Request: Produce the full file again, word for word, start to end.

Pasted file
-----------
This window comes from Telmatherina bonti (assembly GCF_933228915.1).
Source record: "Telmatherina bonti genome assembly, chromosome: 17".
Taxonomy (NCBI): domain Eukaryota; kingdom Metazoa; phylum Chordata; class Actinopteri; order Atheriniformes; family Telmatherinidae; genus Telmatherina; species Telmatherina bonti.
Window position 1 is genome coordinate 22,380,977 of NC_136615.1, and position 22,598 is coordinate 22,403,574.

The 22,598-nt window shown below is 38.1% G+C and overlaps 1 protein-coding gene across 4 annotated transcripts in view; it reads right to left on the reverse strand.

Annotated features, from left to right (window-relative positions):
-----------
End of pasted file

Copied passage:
This window comes from Telmatherina bonti (assembly GCF_933228915.1).
Source record: "Telmatherina bonti genome assembly, chromosome: 17".
Taxonomy (NCBI): domain Eukaryota; kingdom Metazoa; phylum Chordata; class Actinopteri; order Atheriniformes; family Telmatherinidae; genus Telmatherina; species Telmatherina bonti.
Window position 1 is genome coordinate 22,380,977 of NC_136615.1, and position 22,598 is coordinate 22,403,574.

The 22,598-nt window shown below is 38.1% G+C and overlaps 1 protein-coding gene across 4 annotated transcripts in view; it reads right to left on the reverse strand.

Annotated features, from left to right (window-relative positions):